Using Favicon Hashing for Continuous Monitoring

Sunday, October 25, 2020 • 2 minutes to read


I started listening to the Cloud Security Podcast this past month. Great digestible interviews with security professionals from different fields. This episode really caught my attention when they discussed bug bounty hunters using a continuous monitoring technique involving favicon hashes.

What’s a favicon: A favicon is the tiny logo you see in the tab section of your browser. For instance you should (if on a desktop browser) see this little egg t0o0tz Favicon next to the title of this page. Favicon on Chrome most favicons have the file extension .ico. Go ahead and type in your favorite website followed by the path /favicon.ico or just check out these links to get an idea

What can we do with this: By calculating the hash we can use a search engine like (our search would like something like this -> http.favicon.hash:"OUR HASH HERE") to scour the internet for devices that serve our favicon. We can do this with a simple python script. Even better, there’s a great tool FavFreak developed by Devansh Batham which provides domains, subdomains, and IPs of our selected hash.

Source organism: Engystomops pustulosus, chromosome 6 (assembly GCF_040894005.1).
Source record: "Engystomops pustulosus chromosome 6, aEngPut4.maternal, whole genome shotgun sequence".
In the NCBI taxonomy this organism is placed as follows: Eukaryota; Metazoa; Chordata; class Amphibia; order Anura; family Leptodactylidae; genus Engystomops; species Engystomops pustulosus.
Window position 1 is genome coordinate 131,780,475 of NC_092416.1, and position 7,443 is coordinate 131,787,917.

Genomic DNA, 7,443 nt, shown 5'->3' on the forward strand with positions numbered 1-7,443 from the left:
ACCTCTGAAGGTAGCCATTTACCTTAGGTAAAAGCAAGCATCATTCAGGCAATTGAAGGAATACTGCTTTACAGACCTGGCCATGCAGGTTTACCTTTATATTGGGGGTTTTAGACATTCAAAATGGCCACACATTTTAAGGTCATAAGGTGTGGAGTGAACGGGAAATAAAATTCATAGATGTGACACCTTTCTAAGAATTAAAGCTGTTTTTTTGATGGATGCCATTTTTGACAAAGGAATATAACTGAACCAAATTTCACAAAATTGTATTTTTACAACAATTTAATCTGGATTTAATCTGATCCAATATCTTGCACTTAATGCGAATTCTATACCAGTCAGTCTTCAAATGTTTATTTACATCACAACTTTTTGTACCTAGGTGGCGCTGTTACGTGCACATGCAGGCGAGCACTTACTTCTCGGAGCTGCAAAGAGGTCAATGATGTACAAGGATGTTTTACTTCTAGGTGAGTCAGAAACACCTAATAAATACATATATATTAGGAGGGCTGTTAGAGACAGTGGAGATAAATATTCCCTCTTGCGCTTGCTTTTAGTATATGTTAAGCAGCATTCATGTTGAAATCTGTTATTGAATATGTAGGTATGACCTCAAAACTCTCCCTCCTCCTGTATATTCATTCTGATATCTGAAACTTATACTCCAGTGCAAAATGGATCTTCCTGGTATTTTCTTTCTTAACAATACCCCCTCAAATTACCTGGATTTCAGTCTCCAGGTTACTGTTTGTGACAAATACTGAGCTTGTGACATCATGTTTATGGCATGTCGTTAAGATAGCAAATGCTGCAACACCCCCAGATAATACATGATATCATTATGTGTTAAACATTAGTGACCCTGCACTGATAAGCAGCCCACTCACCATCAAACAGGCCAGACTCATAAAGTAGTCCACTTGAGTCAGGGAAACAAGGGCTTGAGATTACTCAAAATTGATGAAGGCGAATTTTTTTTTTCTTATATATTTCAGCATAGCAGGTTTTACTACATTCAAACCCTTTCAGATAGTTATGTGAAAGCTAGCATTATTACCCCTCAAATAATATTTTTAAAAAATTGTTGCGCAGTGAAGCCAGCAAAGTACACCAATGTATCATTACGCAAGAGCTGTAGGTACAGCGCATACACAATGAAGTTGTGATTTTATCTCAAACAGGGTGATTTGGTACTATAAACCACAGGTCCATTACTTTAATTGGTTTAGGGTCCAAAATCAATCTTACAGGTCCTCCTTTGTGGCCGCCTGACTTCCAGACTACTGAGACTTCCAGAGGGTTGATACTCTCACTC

Why is this a useful technique: It makes sense that the cloud security podcast would bring up this technique when talking about continuous monitoring. We could use this technique to locate devices associated with “our brand” which should not be externally facing, or should be decommissioned. This is also valuable when monitoring for phishing websites or fraudulent IPs posing as “our brand”


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